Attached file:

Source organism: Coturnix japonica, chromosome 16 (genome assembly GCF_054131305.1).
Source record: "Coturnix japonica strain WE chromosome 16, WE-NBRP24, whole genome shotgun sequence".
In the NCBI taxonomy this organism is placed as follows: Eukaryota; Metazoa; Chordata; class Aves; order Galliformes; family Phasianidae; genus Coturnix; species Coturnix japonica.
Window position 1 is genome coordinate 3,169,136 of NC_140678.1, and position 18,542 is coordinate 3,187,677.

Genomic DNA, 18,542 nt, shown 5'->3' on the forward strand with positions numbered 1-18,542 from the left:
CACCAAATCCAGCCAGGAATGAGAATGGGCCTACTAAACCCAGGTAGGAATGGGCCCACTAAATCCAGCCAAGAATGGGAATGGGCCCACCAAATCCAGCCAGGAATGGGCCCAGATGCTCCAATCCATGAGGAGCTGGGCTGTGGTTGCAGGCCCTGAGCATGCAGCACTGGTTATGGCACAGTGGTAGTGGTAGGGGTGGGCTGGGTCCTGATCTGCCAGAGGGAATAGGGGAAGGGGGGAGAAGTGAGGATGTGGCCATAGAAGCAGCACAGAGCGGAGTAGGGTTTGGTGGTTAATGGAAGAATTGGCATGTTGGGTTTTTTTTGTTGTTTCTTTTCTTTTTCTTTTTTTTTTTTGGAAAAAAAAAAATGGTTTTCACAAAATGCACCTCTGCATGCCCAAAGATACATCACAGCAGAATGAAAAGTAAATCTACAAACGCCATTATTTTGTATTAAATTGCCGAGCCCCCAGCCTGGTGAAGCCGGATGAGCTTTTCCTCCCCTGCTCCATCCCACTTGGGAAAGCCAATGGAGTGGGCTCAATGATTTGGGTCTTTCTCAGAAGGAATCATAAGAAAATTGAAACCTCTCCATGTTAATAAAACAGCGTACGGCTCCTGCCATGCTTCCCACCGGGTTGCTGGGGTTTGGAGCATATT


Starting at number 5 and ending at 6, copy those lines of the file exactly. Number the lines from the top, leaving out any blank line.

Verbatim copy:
Genomic DNA, 18,542 nt, shown 5'->3' on the forward strand with positions numbered 1-18,542 from the left:
CACCAAATCCAGCCAGGAATGAGAATGGGCCTACTAAACCCAGGTAGGAATGGGCCCACTAAATCCAGCCAAGAATGGGAATGGGCCCACCAAATCCAGCCAGGAATGGGCCCAGATGCTCCAATCCATGAGGAGCTGGGCTGTGGTTGCAGGCCCTGAGCATGCAGCACTGGTTATGGCACAGTGGTAGTGGTAGGGGTGGGCTGGGTCCTGATCTGCCAGAGGGAATAGGGGAAGGGGGGAGAAGTGAGGATGTGGCCATAGAAGCAGCACAGAGCGGAGTAGGGTTTGGTGGTTAATGGAAGAATTGGCATGTTGGGTTTTTTTTGTTGTTTCTTTTCTTTTTCTTTTTTTTTTTTGGAAAAAAAAAAATGGTTTTCACAAAATGCACCTCTGCATGCCCAAAGATACATCACAGCAGAATGAAAAGTAAATCTACAAACGCCATTATTTTGTATTAAATTGCCGAGCCCCCAGCCTGGTGAAGCCGGATGAGCTTTTCCTCCCCTGCTCCATCCCACTTGGGAAAGCCAATGGAGTGGGCTCAATGATTTGGGTCTTTCTCAGAAGGAATCATAAGAAAATTGAAACCTCTCCATGTTAATAAAACAGCGTACGGCTCCTGCCATGCTTCCCACCGGGTTGCTGGGGTTTGGAGCATATT